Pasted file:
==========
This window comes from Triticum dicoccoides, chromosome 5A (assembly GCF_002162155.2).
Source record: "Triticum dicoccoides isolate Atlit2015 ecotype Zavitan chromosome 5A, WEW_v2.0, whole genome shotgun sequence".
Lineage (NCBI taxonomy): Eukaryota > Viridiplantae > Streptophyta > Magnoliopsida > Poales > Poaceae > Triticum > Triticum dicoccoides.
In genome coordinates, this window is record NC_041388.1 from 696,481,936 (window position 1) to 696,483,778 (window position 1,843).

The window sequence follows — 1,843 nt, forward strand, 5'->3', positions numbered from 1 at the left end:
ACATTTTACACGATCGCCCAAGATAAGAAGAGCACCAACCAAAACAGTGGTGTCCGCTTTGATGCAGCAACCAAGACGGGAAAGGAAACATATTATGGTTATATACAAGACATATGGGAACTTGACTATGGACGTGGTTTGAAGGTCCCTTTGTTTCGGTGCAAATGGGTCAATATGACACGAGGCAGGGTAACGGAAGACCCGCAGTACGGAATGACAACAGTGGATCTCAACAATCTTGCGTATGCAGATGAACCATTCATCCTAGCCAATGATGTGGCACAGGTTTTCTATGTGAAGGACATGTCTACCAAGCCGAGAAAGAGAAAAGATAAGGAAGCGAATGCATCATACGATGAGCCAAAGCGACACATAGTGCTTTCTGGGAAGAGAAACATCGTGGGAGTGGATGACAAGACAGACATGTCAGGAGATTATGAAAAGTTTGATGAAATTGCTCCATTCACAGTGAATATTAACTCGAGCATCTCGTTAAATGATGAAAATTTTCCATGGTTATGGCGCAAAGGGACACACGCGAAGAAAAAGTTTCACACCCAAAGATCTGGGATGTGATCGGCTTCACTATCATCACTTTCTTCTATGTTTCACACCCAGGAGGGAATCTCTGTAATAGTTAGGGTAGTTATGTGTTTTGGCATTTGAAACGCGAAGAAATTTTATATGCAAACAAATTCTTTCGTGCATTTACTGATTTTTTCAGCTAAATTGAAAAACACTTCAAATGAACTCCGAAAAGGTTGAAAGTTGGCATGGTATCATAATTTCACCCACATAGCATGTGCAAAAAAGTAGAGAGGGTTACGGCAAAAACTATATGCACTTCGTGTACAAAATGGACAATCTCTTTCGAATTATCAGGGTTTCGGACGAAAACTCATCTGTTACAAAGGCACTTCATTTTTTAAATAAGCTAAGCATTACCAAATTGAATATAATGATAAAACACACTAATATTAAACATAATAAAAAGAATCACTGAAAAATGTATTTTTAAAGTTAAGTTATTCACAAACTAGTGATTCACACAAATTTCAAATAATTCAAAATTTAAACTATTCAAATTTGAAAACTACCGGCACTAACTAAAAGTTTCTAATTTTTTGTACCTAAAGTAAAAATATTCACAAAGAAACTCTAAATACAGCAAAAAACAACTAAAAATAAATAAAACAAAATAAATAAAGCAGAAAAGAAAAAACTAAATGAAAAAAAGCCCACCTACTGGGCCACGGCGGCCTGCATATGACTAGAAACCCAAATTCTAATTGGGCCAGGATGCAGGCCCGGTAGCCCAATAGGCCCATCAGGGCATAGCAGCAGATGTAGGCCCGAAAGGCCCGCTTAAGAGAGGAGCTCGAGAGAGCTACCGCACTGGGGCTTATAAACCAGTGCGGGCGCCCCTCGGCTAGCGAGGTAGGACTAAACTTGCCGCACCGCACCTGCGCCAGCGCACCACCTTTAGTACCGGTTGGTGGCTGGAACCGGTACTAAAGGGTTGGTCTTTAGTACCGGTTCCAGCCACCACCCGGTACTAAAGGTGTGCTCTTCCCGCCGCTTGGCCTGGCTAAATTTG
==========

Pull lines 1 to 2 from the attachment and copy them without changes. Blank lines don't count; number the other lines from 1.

This window comes from Triticum dicoccoides, chromosome 5A (assembly GCF_002162155.2).
Source record: "Triticum dicoccoides isolate Atlit2015 ecotype Zavitan chromosome 5A, WEW_v2.0, whole genome shotgun sequence".